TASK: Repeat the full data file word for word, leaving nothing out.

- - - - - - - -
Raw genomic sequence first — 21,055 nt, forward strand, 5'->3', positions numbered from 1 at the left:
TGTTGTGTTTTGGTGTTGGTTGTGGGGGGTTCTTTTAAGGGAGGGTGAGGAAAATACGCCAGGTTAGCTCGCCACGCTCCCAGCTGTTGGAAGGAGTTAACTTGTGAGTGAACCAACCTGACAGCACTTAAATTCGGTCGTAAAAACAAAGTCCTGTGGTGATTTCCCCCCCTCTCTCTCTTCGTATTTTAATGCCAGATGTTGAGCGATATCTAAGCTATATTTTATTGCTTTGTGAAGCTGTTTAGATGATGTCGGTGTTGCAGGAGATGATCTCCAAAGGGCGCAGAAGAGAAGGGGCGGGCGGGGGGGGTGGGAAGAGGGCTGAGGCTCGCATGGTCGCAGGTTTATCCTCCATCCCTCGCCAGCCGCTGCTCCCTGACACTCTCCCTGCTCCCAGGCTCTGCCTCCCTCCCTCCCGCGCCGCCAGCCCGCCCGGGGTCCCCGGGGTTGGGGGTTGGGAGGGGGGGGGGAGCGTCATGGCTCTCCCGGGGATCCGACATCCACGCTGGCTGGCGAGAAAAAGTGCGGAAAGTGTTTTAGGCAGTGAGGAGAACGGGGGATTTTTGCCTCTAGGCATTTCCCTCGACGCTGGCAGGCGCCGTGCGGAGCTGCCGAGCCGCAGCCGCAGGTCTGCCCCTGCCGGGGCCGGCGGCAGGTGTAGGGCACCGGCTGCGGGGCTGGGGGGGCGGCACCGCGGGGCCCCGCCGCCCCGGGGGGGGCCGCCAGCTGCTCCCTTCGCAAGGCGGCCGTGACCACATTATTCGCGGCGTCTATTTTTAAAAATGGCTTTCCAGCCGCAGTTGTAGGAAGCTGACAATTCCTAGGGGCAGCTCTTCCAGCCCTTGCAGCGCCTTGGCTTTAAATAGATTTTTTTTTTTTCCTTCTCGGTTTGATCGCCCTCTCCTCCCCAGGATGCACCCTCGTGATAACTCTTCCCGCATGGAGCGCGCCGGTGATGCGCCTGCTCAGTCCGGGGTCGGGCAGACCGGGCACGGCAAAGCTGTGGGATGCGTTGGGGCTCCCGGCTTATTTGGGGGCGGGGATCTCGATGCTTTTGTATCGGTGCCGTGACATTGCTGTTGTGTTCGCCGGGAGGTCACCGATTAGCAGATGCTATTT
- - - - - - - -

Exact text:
Raw genomic sequence first — 21,055 nt, forward strand, 5'->3', positions numbered from 1 at the left:
TGTTGTGTTTTGGTGTTGGTTGTGGGGGGTTCTTTTAAGGGAGGGTGAGGAAAATACGCCAGGTTAGCTCGCCACGCTCCCAGCTGTTGGAAGGAGTTAACTTGTGAGTGAACCAACCTGACAGCACTTAAATTCGGTCGTAAAAACAAAGTCCTGTGGTGATTTCCCCCCCTCTCTCTCTTCGTATTTTAATGCCAGATGTTGAGCGATATCTAAGCTATATTTTATTGCTTTGTGAAGCTGTTTAGATGATGTCGGTGTTGCAGGAGATGATCTCCAAAGGGCGCAGAAGAGAAGGGGCGGGCGGGGGGGGTGGGAAGAGGGCTGAGGCTCGCATGGTCGCAGGTTTATCCTCCATCCCTCGCCAGCCGCTGCTCCCTGACACTCTCCCTGCTCCCAGGCTCTGCCTCCCTCCCTCCCGCGCCGCCAGCCCGCCCGGGGTCCCCGGGGTTGGGGGTTGGGAGGGGGGGGGGAGCGTCATGGCTCTCCCGGGGATCCGACATCCACGCTGGCTGGCGAGAAAAAGTGCGGAAAGTGTTTTAGGCAGTGAGGAGAACGGGGGATTTTTGCCTCTAGGCATTTCCCTCGACGCTGGCAGGCGCCGTGCGGAGCTGCCGAGCCGCAGCCGCAGGTCTGCCCCTGCCGGGGCCGGCGGCAGGTGTAGGGCACCGGCTGCGGGGCTGGGGGGGCGGCACCGCGGGGCCCCGCCGCCCCGGGGGGGGCCGCCAGCTGCTCCCTTCGCAAGGCGGCCGTGACCACATTATTCGCGGCGTCTATTTTTAAAAATGGCTTTCCAGCCGCAGTTGTAGGAAGCTGACAATTCCTAGGGGCAGCTCTTCCAGCCCTTGCAGCGCCTTGGCTTTAAATAGATTTTTTTTTTTTCCTTCTCGGTTTGATCGCCCTCTCCTCCCCAGGATGCACCCTCGTGATAACTCTTCCCGCATGGAGCGCGCCGGTGATGCGCCTGCTCAGTCCGGGGTCGGGCAGACCGGGCACGGCAAAGCTGTGGGATGCGTTGGGGCTCCCGGCTTATTTGGGGGCGGGGATCTCGATGCTTTTGTATCGGTGCCGTGACATTGCTGTTGTGTTCGCCGGGAGGTCACCGATTAGCAGATGCTATTT